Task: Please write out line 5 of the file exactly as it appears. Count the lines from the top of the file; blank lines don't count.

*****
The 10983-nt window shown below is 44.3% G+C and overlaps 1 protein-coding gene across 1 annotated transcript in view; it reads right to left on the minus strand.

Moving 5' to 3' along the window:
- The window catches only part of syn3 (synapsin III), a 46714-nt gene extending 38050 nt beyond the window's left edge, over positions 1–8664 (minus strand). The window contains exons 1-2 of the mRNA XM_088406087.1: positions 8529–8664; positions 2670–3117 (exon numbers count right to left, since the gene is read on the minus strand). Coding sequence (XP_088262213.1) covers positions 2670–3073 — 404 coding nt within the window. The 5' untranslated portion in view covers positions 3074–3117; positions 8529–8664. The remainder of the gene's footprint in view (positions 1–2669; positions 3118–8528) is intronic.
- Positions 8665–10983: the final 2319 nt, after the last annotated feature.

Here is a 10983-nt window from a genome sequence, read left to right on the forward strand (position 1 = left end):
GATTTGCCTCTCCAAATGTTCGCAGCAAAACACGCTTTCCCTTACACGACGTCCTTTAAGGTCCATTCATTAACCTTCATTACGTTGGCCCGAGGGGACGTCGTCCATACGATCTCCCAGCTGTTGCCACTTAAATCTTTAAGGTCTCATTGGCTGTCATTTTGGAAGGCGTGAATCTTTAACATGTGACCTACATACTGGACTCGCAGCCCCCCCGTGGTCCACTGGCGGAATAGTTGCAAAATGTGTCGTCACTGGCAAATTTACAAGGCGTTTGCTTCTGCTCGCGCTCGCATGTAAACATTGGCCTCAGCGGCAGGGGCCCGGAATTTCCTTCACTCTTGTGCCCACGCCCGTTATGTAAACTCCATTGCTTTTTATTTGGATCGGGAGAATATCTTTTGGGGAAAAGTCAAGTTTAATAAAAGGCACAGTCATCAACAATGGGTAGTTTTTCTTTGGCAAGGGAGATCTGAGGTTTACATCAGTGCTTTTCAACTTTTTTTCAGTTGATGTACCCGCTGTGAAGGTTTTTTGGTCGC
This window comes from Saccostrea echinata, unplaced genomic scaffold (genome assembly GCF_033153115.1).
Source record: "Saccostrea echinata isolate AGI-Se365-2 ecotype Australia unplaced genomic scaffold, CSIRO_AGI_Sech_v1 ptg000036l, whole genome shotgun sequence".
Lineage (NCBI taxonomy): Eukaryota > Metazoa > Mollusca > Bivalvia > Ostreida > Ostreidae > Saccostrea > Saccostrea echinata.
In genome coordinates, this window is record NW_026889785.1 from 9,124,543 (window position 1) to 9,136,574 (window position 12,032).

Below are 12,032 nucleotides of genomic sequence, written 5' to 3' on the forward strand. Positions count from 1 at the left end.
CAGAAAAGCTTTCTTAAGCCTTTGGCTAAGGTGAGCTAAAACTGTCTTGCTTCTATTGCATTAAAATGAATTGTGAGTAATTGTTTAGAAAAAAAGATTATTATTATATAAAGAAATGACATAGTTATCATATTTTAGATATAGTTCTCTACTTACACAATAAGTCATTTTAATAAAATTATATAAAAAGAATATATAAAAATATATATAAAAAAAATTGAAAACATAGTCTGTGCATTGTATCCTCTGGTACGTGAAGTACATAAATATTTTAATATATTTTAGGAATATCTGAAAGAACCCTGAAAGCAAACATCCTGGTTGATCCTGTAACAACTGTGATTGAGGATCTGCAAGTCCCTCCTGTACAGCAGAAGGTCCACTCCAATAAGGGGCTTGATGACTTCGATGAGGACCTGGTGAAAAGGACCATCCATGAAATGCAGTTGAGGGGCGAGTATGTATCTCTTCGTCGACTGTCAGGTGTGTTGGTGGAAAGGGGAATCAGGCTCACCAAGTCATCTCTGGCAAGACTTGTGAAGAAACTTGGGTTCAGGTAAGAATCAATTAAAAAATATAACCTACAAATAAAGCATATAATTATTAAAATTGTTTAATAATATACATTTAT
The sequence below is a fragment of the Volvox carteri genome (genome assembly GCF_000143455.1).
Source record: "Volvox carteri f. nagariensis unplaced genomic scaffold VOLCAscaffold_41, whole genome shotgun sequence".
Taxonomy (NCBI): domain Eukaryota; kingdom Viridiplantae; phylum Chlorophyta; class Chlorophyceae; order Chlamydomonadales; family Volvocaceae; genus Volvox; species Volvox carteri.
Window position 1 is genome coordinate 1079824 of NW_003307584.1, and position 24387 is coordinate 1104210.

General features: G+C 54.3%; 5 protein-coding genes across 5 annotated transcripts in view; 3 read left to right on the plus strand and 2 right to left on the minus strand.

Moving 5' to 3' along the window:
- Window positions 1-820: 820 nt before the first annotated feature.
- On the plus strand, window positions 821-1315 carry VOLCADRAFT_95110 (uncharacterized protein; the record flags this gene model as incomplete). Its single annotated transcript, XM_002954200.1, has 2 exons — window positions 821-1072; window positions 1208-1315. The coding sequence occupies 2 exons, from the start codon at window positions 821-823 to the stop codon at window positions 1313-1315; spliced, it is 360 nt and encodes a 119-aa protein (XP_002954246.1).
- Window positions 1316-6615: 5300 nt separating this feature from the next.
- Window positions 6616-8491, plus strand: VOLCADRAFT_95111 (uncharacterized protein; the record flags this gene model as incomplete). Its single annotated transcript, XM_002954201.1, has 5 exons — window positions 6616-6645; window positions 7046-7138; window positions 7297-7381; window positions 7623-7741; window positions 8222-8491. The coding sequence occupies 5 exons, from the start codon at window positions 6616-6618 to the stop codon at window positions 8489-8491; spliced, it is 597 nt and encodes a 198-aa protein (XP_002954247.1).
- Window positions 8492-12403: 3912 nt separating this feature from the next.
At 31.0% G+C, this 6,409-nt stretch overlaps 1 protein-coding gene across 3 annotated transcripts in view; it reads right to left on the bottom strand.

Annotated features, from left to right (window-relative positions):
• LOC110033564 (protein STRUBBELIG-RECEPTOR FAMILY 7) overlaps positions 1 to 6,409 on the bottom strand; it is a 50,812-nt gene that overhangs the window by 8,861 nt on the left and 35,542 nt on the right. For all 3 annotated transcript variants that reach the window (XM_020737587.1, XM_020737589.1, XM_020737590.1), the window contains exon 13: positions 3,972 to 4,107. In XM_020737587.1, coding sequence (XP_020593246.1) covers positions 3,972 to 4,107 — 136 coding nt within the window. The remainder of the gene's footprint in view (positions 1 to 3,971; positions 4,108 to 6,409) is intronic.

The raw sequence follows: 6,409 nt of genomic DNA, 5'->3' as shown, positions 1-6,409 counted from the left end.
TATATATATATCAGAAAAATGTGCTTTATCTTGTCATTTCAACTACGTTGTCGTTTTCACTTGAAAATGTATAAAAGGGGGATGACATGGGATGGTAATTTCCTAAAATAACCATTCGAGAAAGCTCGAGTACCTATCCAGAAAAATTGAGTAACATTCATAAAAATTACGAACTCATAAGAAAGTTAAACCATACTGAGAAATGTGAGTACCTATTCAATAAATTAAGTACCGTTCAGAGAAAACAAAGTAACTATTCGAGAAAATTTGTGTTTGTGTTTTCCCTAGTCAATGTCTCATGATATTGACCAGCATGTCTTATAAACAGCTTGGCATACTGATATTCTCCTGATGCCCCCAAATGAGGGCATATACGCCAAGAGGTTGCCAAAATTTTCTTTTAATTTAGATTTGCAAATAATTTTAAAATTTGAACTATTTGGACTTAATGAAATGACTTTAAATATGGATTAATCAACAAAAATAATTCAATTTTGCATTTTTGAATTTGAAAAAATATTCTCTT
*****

Here is a 10983-nt window from a genome sequence, read left to right on the forward strand (position 1 = left end):